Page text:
Poetry for Young People: The Seasons

My Son Writes A Poem And Typing It Here Means I Cannot Steal It

It seems like every month is dedicated to enough issues for me to ignore the entire concept, but April is National Poetry Month, and my son broke out the shortest, wittiest, loveliest poem I’ve heard in a very long time.

In a world of two,
There is no ‘who?’

It actually took me a minute to get it, and I googled to make sure the lines weren’t from some poem I didn’t know. Instead, I found out what it’s like to have my child’s talent surpass my own. (It’s awesome.)

Of course, the theme of his next poem is farts but look how popular Philip Larkins’ poem on parents screwing you up is. Keeping it real is where it’s at!

Poets.org also has 30 ways to celebrate poetry month (plus a free poster). We aren’t doing a 30-day-challenge or anything, but I think it’s good for people to experience poems. The kids and I read aloud from my shelf of poetry books or listen online (youtube is a treasure trove of poets reading their works), and I’m always on the lookout for kids’ books with illustrated poems inside.

Poetry for Young People: The Seasons
We like this book, and the creepy bird makes it feel even deeper and more poet-y. (here it is on amazon)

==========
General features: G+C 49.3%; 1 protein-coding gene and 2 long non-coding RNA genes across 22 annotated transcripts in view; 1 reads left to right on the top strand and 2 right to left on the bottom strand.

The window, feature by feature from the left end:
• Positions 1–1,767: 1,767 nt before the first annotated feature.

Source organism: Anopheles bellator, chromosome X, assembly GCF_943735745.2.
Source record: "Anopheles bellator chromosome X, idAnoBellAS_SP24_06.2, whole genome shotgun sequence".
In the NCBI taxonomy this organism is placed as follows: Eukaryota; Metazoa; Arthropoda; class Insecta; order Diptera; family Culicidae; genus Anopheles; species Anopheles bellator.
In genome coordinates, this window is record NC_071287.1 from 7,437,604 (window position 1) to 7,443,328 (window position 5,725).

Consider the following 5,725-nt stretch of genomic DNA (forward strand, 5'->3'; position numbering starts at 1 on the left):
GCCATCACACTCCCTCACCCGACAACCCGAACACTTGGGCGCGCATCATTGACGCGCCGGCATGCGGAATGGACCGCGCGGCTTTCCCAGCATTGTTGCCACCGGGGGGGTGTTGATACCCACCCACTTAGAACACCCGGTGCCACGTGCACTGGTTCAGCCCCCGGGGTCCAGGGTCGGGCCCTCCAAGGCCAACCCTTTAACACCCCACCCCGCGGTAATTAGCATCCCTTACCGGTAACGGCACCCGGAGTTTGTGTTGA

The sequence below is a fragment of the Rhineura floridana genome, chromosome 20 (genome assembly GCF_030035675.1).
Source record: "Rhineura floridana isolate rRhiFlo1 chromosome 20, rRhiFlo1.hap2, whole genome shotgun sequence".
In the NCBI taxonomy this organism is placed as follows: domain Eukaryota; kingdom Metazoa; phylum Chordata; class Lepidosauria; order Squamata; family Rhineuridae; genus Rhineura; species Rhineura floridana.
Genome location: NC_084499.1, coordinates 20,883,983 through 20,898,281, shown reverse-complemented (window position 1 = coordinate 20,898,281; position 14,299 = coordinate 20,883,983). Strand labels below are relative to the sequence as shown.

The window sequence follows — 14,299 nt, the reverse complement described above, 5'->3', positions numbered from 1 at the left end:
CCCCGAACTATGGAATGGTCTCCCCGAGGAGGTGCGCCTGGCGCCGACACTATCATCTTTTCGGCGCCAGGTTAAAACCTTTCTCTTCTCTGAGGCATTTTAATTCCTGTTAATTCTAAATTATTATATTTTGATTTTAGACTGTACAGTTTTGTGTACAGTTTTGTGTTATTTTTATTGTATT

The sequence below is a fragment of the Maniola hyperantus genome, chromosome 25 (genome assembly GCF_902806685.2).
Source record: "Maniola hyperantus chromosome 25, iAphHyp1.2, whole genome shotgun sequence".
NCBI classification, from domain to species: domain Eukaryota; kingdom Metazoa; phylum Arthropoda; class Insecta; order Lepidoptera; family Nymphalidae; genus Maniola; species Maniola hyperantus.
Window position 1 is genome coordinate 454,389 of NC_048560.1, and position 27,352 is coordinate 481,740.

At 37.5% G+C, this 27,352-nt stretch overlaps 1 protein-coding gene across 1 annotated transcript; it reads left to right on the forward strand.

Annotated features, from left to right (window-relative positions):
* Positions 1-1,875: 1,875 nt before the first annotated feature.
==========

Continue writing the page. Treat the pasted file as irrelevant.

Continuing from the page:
And yes, I miss writing poetry although I don’t miss the rejection letters. Happy National Poetry Month!

Alex Iwashyna

Alex Iwashyna went from a B.A. in philosophy to an M.D. to a SAHM, poet and writer by 30. She spends most of her writing time on LateEnough.com, a humor blog (except when it's serious) about her husband fighting zombies, awkward attempts at friendship, and dancing like everyone is watching. She also has a soft spot for culture, politics, and rude Southern people who offend her Yankee sensibilities. She parents 2 elementary-aged children, 1 foster baby, 3 cats, and 1 puppy, who are all Southern but not rude. Yet.

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